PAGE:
One of only a handful of U.S. Senators who are still uncommitted super-delegates, Senator Sherrod Brown feels "the length of the primaries is good and good for the energy on the Democratic side. Turnout is up. The primaries are helpful."
Speaking at my Johns Hopkins University School of Advanced International Studies Center on Politics & Foreign Relations/Financial Times breakfast this week, the uncommitted super-delegate senator said, "the super-delegates [situation] will work itself out." He refused to endorse a candidate at our breakfast and said he would probably wait until June.
Asked if he has been courted by the Obama and Clinton camps, the junior senator from Ohio related a story about one recent evening when he was at home reading in his living room. "I picked up the phone and a young man's voice on the other end told me that President Bill Clinton would like to speak with you. I instantly stood and said 'Mr. President,' causing my wife to say, 'He can't see you' but it just seems that if the president of the United States calls you stand up. You would have done the same stupid thing, I imagine."
Since he is from the important swing state of Ohio, I asked the senator if he would like to be considered as a possible vice-presidential candidate on the Democratic ticket.
His response to me was: "No, and I know everybody says no but let me tell you why. First off, my wife would leave me. And, second I am content being a senator and hope to continue to be one as long as I am healthy which, I hope, should be a long while since I am only fifty-five."
The former Ohio Secretary of State several times called Senator John McCain "George W. McCain" implying that the Arizona senator would be carrying out many of the current president's policies.
Senator Brown, a graduate of Yale and Ohio State Universities, called McCain " a war hero" but disagrees with most of his domestic and foreign policy views.
The senator, whose wife won a Pulitzer Prize for her writing for the "Cleveland Plain Dealer" has been a consistent and outspoken critic of American involvement in Iraq. He gave out figures on the cost of war in Iraq saying that the war was "costing us $4,000 a second and $250, 000 a minute."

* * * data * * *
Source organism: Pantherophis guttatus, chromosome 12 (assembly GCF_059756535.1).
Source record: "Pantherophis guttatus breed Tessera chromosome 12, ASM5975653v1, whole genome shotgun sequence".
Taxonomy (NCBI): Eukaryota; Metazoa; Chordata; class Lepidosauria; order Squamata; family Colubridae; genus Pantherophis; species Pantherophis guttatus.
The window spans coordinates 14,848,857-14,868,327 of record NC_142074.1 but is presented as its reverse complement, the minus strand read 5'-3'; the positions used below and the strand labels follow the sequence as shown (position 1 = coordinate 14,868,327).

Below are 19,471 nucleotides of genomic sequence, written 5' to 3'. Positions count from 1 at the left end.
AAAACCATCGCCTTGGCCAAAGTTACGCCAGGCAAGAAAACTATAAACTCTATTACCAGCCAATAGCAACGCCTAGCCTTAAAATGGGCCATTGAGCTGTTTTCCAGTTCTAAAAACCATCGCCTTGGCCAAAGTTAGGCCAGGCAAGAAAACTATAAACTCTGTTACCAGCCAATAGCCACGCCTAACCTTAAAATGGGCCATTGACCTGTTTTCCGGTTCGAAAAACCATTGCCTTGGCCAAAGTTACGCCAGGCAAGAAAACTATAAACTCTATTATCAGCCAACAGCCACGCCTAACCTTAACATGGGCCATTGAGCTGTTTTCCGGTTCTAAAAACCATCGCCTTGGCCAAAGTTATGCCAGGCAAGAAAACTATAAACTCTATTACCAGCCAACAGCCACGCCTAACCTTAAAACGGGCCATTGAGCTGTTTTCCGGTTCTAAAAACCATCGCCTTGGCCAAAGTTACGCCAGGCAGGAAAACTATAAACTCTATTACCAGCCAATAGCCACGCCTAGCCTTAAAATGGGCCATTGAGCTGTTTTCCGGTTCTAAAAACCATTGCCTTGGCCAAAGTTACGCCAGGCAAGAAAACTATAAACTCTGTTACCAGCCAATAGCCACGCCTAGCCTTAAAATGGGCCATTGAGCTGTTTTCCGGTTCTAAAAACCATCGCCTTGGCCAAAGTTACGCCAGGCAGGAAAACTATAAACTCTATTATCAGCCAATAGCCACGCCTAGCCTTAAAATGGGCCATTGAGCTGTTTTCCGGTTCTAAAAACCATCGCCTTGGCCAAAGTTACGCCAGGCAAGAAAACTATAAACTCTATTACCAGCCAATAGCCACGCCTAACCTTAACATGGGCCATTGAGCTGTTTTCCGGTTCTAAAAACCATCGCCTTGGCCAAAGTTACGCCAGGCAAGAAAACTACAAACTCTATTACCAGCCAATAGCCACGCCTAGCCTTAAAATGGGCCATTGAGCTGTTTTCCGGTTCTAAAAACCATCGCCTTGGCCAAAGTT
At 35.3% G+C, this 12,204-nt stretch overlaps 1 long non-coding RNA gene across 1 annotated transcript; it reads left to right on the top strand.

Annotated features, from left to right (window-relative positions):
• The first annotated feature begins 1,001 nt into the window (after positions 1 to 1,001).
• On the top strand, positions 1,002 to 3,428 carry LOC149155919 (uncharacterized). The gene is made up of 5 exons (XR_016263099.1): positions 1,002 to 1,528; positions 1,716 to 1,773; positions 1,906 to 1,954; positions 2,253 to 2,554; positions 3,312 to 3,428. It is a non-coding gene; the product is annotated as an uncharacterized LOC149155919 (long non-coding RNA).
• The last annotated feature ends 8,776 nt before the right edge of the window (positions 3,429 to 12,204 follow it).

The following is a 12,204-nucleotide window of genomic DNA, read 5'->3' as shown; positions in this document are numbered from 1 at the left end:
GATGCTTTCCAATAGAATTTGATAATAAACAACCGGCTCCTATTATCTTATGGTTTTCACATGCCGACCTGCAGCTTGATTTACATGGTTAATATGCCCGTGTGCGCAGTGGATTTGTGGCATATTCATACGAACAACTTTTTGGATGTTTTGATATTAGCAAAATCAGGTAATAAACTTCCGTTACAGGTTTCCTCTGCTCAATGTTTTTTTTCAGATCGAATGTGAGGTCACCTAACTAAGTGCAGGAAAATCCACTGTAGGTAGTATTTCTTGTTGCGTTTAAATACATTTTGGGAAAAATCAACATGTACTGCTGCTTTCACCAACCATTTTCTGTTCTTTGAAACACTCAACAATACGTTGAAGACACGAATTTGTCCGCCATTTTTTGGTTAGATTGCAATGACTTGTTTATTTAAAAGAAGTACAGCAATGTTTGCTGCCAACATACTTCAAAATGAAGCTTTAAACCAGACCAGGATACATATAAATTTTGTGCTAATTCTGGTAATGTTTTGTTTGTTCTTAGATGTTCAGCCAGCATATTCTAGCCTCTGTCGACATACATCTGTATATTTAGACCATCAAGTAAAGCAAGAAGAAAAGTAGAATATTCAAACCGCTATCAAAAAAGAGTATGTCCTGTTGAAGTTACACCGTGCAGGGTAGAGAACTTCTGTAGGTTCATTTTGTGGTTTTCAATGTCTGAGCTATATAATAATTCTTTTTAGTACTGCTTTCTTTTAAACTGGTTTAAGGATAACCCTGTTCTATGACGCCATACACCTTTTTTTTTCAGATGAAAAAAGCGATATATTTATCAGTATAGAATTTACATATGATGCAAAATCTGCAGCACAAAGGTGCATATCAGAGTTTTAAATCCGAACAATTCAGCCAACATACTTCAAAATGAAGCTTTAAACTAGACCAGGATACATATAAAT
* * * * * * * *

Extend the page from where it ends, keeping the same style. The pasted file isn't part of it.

The senator, an avid Cleveland Indians fan, is a refreshing voice in the U.S. Senate. While he actually may be too liberal and too much of a populist to be chosen as the Democratic vice-presidential candidate this time around, he is a senator to watch in the future.
He has made trade one of his major issues. A strong opponent of NAFTA, he favors fair trade and provisions to protect labor standards in all trade agreements. He will be introducing new trade legislation in the senate next week.
As he says, "Trust but verify. The role of government is to provide fair rules for trade."
Also, when he was asked if the voters needed to know more about Senator Obama he says, "We know more about Obama than McCain."
The senator also lamented the loss of manufacturing jobs not only in Ohio but across the entire Midwest. Saying "we need to re-dress the balance in our economy" he points out that "profits of American financial services have doubled while middle class wages have remained stagnant."
As someone who has been covering the lengthy presidential campaign, it was refreshing to step back and listen to one of the up and coming new Democratic senators speak out on the issues of the day in an unaffected and low key manner.
Brown, a liberal and a populist senator with a distinctive raspy voice, is someone we will be hearing more from in the future on the national stage.